Shelf Awareness for Readers for Friday, October 18, 2019


Magination Press: My Singing Nana by Pat Mora, illustrated by Alyssa Bermudez

From My Shelf

Scholastic Press: Words on Fire by Jennifer A Nielsen

Page Street Publishing: Hand Lettering for Faith: A Christian Workbook for Creating Inspired Art by Amy Latta

Setting the Scene, Acting Like People

"I would not change the beginning for anything," Darcy O'Brien writes in A Way of Life, Like Any Other (NYRB Classics), quasi-fictionally describing his 1950s childhood as the son of fading Hollywood movie actors. "Oh what a world it was! Was there ever so pampered an ass as mine?"

It gets much darker after that, but I kept thinking about O'Brien as I read Linn Ullmann's novel Unquiet (Norton), in which the daughter of Liv Ullmann and Ingmar Bergman conjures a family dynamic: "I was her child and his child, but considering that they, too, wanted to be children, things sometimes got a little difficult."

Then there's the silent daughter of a successful theater actress in Linda Boström Knausgård's novel Welcome to America, translated by Martin Aitken (World Editions): "I was always quiet before, at the theatre, too. Mum was annoyed by it, but there was so much for her to do that it got lost in everything else."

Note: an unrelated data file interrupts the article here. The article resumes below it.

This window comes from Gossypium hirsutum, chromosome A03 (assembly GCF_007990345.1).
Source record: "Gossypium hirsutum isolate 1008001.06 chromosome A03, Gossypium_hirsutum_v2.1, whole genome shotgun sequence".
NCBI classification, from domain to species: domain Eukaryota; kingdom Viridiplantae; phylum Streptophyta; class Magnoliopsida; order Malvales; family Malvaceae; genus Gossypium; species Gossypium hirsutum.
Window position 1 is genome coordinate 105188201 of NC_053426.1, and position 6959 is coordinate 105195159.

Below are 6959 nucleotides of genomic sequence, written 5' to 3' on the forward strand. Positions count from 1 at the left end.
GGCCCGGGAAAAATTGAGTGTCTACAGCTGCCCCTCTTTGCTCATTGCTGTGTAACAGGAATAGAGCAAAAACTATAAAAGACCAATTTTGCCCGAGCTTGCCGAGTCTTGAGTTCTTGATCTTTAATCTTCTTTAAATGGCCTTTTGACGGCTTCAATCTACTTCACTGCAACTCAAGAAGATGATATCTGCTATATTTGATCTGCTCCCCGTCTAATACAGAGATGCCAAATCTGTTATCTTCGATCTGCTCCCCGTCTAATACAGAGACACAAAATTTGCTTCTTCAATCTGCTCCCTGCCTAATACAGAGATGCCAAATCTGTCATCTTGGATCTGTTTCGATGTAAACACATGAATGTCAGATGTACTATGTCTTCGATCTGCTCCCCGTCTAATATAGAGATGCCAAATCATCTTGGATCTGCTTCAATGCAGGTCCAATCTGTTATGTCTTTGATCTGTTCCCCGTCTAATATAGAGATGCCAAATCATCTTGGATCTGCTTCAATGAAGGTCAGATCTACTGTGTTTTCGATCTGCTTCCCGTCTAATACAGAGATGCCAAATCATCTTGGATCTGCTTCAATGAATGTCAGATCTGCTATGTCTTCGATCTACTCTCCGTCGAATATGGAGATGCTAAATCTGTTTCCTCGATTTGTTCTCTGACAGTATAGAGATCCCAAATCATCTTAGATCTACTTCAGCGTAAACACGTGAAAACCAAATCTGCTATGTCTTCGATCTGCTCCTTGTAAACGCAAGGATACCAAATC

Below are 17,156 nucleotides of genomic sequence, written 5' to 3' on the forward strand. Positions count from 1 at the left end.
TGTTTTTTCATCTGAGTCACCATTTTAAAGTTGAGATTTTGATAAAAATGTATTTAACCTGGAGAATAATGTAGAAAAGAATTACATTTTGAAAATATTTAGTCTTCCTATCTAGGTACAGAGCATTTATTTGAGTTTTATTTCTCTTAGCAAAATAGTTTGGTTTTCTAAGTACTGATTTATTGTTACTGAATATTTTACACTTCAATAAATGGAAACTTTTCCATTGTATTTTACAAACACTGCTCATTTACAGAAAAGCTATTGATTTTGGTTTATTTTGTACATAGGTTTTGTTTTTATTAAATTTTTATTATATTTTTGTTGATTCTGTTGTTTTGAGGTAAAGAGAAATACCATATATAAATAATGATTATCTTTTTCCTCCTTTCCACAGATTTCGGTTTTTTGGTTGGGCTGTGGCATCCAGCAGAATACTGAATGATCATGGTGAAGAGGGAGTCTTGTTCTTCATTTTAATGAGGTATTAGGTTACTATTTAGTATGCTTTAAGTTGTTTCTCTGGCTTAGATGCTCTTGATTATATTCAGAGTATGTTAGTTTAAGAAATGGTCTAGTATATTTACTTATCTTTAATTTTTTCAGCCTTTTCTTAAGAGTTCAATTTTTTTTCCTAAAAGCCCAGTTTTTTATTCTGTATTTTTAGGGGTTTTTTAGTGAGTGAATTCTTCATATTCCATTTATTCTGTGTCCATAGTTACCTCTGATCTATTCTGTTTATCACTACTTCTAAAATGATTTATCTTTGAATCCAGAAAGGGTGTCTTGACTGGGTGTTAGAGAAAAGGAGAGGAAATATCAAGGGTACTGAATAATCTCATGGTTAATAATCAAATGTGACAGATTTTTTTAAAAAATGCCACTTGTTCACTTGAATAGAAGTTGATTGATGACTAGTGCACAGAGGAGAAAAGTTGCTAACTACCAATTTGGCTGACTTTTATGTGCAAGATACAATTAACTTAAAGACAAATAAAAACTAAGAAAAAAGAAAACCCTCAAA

Or... "Of themselves, Jane and Serge would never have given up more than they wanted.... Their daughter Charlotte never let a paparazzo penetrate the mystery of her chronic shyness," Véronique Mortaigne writes in Je T'aime: The Legendary Love Story of Jane Birkin and Serge Gainsbourg (Icon Books).

For an essay recently collected in I Used to Be Charming (NYRB Classics), Eve Babitz had interviewed Jackie Collins about her novel Hollywood Kids (1994): "The truth is, Collins feels sorry for Hollywood kids," Babitz writes. "A great sadness seems to hang over their decadent little monster heads--the result of never really getting to see their parents or feeling they can never match their parents' success, all while being raised in the lap of luxury. What fascinates her is the knowledge that, though the world envies these kids, they themselves realize what a sour prize celebrity is."

By the way, I love all of these books. The End. --Robert Gray, contributing editor


Flatiron Books: Ninth House by Leigh Bardugo


Book Candy

Baseball Star Sean Doolittle Pitches Indie Bookstores

World Series-bound Washington Nationals star reliever Sean Doolittle also pitches regularly for independent bookstores, as he discussed recently on CBS This Morning: Saturday.

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"A fifth part of The Tale of Genji, which was completed around 1010 by a woman later named Murasaki Shikibu, has been found in a house in Tokyo," the Guardian reported.

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Pop Quiz: "Do you know what languages these words come from?" Merriam-Webster challenged.